Vitus’s original ZX-1 was a very well-priced aero-optimised race bike that fast became the ride of choice for the Vitus Pro Cycling Team.
For this 2021 revamp the designers wanted to not only improve the ZX-1’s aero performance but also bring more race-oriented handling to the party. To achieve this they first borrowed the geometry from Vitus’s lightweight race option, the Vitesse EVO.
Then, rather than just updating the frame and fork, Vitus took a holistic approach, redesigning the complete bike as an aerodynamic entity.
This means that whichever model you choose from the six-bike range – from the ‘entry-level’ 105-equipped bike I’m testing here and Vitus ZX-1 EVO CRS Ultegra Di2 we tested earlier this year, to the SRAM Red AXS version – you’re getting genuine aerodynamic deep-section carbon wheels from Reynolds.
All the bikes come with fully integrated internal cabling too, thanks to Vitus’s collaboration with FSA and the component company’s ACR (Aerodynamic Cable Routing) stem system.
Vitus ZX-1 EVO 105 aero claims
Most of Vitus’s rivals will make claims on their bikes’ aerodynamic credentials in the wind tunnel, and how they line up against their rivals, but Vitus takes a slightly different approach, arguing that in the real world there are so many variables that most aero claims are fairly meaningless, even listing sock height, helmet and whether you can ride in a super-tuck (not in a race, of course) as factors that affect aero efficiency.
Vitus claims that drag from the new frameset is 18 per cent lower than its predecessor, and its designer told me that in wind tunnel tests the complete bike is also significantly more aerodynamic than the outgoing machine.
“We’ve tested this bike’s aerodynamics to validate our own design decisions,” he said. “It exhibits up to 45 per cent less drag than the previous ZX-1 when built as a full bike. Trust us when we say we’ve done our bit and this bike is fast… the rest is up to you.”
Vitus ZX-1 EVO 105 spec details
If you look at most of the ZX-1’s rivals at this price point, you’ll find non-aero bars and stems, semi-internal cabling and non-aero wheels, often euphemistically called ‘training wheels’.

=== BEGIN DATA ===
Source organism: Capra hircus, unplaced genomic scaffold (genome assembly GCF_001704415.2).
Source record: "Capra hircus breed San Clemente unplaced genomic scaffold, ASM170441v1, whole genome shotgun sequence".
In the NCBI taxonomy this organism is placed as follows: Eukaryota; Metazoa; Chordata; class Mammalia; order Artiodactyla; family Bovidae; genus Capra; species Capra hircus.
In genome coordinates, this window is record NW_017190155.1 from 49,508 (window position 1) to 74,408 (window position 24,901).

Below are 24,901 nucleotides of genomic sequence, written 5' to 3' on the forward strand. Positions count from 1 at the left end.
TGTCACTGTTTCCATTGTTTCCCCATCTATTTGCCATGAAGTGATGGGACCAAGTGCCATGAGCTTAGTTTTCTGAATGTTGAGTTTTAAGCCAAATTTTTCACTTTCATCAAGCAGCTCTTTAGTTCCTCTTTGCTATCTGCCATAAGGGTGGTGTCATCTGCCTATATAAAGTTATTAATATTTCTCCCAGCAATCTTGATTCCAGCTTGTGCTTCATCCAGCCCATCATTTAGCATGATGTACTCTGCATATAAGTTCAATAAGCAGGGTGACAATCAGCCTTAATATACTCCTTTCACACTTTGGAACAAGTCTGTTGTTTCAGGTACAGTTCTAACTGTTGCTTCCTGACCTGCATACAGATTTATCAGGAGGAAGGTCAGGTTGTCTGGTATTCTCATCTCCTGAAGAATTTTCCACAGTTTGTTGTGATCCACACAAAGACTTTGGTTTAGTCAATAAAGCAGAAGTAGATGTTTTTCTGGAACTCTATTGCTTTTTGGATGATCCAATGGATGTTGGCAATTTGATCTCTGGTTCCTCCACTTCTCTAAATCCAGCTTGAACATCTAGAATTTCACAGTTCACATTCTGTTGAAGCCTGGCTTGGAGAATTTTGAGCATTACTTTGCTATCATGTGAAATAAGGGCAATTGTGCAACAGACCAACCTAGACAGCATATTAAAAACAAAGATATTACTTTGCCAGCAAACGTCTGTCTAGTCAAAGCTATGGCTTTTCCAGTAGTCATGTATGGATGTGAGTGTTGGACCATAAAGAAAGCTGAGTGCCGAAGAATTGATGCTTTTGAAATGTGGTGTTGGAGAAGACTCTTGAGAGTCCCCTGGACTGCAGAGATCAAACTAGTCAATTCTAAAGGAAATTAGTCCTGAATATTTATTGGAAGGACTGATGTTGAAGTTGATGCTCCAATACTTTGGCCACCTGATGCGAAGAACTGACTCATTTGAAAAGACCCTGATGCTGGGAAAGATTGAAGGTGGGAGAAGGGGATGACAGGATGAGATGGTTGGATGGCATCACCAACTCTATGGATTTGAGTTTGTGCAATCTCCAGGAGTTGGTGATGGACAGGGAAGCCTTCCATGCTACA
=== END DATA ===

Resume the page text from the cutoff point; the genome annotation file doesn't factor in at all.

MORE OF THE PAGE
The ZX-1’s wheels and cockpit are especially impressive to see on a bike at this price.
The wheelset alone would normally retail for £1,200 – a hell of a chunk of the total cost – while FSA’s SMR ACR stem and the Prime Primavera carbon bar create a clean-looking and aerodynamic front end.
And because it’s a separate stem and bar rather than a one-piece design, you get more adjustability and choice should you want to swap the bar at some point. In fact, I think this is one area where this model actually outperforms the pricier ZX-1 EVO models.
Those are ‘upgraded’ to Vision’s one-piece 5D Metron bar, which is light, aerodynamic, cool-looking and also works with FSA’s ACR standard. But, as the ZX-1 is an internet-only purchase, you have to be absolutely sure the 5D’s dimensions suit your preferred bar width and stem length.
The plus side is that the ZX-1’s price tag is much, much less than that of its rivals, no matter which model you choose. In our recent test of the best aero road bikes the top performer was the Cannondale SystemSix with SRAM Red AXS.
This retails at a hefty £10,500, very nearly twice the price of the similarly SRAM-equipped Vitus ZX-1 EVO, and Vitus delivers similar value throughout the range.
This reincarnated ZX-1 feels more like a race bike than an aero bike to ride. Its new front end is very direct, whereas its predecessor suffered from a little front-end flex and could feel slightly vague under high-speed cornering.
That stiffer front end also makes the ZX-1 feel more stable, and comfort is decent too for an aero road bike. Even with the bladed aero seatpost, the dropped seatstays add some rear-end compliance and dull down road noise pretty well.
You don’t get the smoothness of an endurance bike but you’re not getting the granite-like stiffness and the punishing road vibrations you’d have experienced on an early aero road bike.